- Countdown, then take action
- Put your goals where you can see them every day
- Remind yourself why you started
- Set small goals first
- Practice prioritizing
- Know your weaknesses
- Get friends to hold you accountable
4. Constant Learning
John F. Kennedy once said, “Leadership and learning are indispensable to each other.”
Life is constantly changing. The ability to unlearn old methods and technology while embracing new methods, knowledge, and technology will help keep you current, and agile in the face of crisis.
When enhancing leadership performance, study leaders you admire.
- What makes them effective?
- What traits do they have that you could emulate?
- Would they mentor you if you asked them?
5. Handling Conflicts
Managing employees means conflict. Conflicts between people both in and out of work, conflicting schedules, conflicts between circumstance and team goals. Finding ways to resolve these conflicts is the meat and potatoes of leadership.
This often requires leaders to speak frankly, and this often requires courage. It is not easy to tell someone when they are underperforming, or problematic in the workplace. It can also be difficult to stand up and take responsibility for your team in the face of upper management.
How you manage these conflicts defines you as a leader.
- Accept that conflict occurs
- Be a calming agent
- Separate the person from the problem
- Focus on the future
- Model neutral language
6. Delegating Effectively
“The best executive is the one who has sense enough to pick good men to do what he wants done, and self-restraint to keep from meddling with them while they do it,” according to Theodore Roosevelt.
Delegating tasks empowers employees to be more responsible. Not requiring your signature on every report, or approval of their work, builds trust and encourages employees in their own personal growth.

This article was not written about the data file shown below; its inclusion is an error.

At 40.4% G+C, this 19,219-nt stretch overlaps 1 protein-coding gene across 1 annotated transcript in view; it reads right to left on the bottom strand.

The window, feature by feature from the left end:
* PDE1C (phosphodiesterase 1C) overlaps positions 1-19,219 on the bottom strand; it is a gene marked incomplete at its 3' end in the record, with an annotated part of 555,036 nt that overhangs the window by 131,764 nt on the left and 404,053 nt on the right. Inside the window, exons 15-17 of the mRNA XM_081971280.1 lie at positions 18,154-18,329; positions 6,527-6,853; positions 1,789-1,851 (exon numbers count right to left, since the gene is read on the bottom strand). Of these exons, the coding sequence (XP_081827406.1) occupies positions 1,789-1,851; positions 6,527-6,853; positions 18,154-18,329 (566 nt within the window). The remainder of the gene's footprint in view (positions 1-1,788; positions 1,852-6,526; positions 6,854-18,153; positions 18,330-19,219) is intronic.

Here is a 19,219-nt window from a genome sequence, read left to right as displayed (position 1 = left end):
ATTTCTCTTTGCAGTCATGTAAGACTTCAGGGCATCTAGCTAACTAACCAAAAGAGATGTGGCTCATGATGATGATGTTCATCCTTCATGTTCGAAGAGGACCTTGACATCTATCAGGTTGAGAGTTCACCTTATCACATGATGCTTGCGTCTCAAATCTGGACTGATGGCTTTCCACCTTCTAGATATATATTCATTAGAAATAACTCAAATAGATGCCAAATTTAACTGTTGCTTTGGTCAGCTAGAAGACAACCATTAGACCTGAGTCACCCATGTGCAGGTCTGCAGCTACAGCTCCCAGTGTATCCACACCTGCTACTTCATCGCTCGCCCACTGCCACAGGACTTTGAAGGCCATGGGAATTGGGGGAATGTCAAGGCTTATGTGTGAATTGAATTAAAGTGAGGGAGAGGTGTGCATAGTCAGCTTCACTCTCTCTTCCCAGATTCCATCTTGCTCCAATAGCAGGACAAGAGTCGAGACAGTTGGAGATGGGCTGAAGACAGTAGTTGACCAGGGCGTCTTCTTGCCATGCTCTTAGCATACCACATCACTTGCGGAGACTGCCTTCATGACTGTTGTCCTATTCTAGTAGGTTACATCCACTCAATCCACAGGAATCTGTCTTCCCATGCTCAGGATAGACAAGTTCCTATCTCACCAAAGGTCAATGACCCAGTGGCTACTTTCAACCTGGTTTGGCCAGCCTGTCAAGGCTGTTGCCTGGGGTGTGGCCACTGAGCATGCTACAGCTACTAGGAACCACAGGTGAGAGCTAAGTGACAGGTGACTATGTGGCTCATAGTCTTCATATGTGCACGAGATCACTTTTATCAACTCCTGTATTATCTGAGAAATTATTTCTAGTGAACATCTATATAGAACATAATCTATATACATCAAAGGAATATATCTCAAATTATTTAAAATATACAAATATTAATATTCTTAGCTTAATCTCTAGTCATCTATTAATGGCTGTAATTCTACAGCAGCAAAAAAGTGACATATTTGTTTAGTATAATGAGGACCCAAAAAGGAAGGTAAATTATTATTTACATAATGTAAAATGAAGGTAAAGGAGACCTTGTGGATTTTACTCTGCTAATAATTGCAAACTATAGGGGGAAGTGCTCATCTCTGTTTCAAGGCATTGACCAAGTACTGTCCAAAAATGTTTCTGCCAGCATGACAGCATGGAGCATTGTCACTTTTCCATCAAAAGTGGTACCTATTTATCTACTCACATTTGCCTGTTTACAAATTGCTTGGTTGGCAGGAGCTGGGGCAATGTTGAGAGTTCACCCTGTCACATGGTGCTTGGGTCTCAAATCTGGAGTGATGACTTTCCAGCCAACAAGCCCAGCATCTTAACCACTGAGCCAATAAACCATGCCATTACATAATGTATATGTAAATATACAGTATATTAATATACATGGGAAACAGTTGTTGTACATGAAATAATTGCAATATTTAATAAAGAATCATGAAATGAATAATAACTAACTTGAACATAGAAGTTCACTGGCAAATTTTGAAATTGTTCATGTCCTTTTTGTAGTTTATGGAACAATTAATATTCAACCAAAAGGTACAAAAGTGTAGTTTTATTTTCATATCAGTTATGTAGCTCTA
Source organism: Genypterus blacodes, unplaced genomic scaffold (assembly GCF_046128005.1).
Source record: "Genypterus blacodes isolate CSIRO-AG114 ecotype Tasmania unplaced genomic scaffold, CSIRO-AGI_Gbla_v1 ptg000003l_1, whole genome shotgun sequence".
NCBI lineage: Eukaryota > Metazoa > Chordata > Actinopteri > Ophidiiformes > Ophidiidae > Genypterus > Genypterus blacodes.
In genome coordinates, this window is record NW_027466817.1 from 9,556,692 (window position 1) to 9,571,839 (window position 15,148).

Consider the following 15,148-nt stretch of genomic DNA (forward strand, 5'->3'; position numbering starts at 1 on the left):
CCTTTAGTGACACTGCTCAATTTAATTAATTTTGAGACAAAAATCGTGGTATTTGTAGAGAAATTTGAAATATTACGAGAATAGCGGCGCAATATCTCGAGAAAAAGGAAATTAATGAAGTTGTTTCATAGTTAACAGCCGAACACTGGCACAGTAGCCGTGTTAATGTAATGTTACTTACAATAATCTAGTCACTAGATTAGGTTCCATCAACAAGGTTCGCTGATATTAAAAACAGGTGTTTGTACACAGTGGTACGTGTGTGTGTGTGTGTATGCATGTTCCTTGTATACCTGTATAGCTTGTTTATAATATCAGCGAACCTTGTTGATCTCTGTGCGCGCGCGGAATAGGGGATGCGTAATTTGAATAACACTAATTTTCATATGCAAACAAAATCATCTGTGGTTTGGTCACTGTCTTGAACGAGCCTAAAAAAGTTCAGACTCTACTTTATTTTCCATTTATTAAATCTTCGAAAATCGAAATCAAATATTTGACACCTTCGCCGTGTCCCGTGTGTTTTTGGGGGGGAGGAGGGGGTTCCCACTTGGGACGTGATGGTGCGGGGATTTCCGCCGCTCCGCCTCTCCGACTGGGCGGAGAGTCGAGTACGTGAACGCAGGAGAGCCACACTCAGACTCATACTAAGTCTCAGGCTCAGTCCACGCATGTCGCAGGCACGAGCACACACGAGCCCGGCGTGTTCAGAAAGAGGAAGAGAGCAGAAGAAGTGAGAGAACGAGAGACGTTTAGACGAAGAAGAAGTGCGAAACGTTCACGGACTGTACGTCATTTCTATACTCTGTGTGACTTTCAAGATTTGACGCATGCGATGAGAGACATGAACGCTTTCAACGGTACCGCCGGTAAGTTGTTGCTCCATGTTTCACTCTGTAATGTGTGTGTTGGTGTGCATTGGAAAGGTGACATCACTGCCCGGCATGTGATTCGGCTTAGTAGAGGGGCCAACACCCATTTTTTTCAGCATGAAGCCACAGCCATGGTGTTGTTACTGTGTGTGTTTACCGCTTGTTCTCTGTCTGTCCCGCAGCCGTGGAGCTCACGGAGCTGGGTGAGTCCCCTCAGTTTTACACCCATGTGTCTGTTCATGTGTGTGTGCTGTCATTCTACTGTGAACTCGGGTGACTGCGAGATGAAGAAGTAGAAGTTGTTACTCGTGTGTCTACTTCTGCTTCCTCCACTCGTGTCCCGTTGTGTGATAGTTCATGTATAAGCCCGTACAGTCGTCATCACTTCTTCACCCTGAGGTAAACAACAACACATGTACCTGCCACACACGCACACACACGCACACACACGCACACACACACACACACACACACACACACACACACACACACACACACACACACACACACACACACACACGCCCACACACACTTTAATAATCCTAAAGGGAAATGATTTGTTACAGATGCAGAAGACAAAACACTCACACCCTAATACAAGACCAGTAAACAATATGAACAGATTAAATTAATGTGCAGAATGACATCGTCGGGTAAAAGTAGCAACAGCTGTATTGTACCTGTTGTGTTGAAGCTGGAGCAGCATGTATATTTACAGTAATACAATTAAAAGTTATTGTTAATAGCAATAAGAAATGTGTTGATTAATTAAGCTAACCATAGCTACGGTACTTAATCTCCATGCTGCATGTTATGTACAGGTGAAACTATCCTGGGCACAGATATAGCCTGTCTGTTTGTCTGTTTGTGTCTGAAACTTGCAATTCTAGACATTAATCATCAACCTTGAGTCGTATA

Imagine you had to travel for a month on business. Who would you task with covering which aspects? Could you leave knowing the workflow will continue?
7. Motivate Others
Employees want to be valued. They want to feel necessary, and when excellence is rewarded, it gets repeated. When excellence is encouraged, over time it becomes habit. Recognition is contagious.
When you foster it among your team, they will pick up on it and begin to recognize and support each other.
8. Critical Thinking
The ability to foresee problems before they become problems is an invaluable tool, and a common trait among high-performing leaders. Potential issues can often be prevented by judicious action, which is always the result of critical thinking.
- Become more self-aware
- Understand your mental process and patterns
- Practice active listening
- Ask questions
- Evaluate existing evidence
9. Lead by Following
A true leader recognizes that the other team members have enormous value, and the leader can learn a lot from those they represent. If an employee has an idea, encourage it, see where it goes. Help your team members to step out of their own comfort zones, stretch their own limitations. By believing in them, you help to strengthen their confidence and job satisfaction.
10. Communication is Key
Presenting ideas in a clear and cogent way is one the most important factors in leadership performance success. Those truly effective leaders have the ability to express ideas in a relatable way, whether speaking to the board, or the crew unloading the docks.
- Simplify to stay on message
- Take time to respond
- Engage, don’t lecture
- Make communication a priority
- Respect your audience
- Maintain eye contact
- Control body language
Keen Alignment can help you to both chart your course, and steer your career where you want it to go.
Contact us for coaching to bring your high-performance leadership abilities to the front, where the world can see them!